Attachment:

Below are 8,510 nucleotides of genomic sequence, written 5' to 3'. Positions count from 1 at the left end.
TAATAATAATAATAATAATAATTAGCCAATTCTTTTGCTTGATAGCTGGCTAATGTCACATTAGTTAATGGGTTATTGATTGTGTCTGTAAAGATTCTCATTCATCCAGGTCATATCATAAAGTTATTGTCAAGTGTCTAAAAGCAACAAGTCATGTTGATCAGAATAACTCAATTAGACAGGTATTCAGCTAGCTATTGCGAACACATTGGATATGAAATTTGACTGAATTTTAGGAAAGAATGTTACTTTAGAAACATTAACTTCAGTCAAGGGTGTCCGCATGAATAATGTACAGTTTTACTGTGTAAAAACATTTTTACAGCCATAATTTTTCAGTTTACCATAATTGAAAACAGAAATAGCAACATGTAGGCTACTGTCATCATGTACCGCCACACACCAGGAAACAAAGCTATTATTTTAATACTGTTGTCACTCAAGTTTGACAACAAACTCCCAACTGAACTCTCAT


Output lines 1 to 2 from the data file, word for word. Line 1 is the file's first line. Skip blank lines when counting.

Below are 8,510 nucleotides of genomic sequence, written 5' to 3'. Positions count from 1 at the left end.
TAATAATAATAATAATAATAATTAGCCAATTCTTTTGCTTGATAGCTGGCTAATGTCACATTAGTTAATGGGTTATTGATTGTGTCTGTAAAGATTCTCATTCATCCAGGTCATATCATAAAGTTATTGTCAAGTGTCTAAAAGCAACAAGTCATGTTGATCAGAATAACTCAATTAGACAGGTATTCAGCTAGCTATTGCGAACACATTGGATATGAAATTTGACTGAATTTTAGGAAAGAATGTTACTTTAGAAACATTAACTTCAGTCAAGGGTGTCCGCATGAATAATGTACAGTTTTACTGTGTAAAAACATTTTTACAGCCATAATTTTTCAGTTTACCATAATTGAAAACAGAAATAGCAACATGTAGGCTACTGTCATCATGTACCGCCACACACCAGGAAACAAAGCTATTATTTTAATACTGTTGTCACTCAAGTTTGACAACAAACTCCCAACTGAACTCTCAT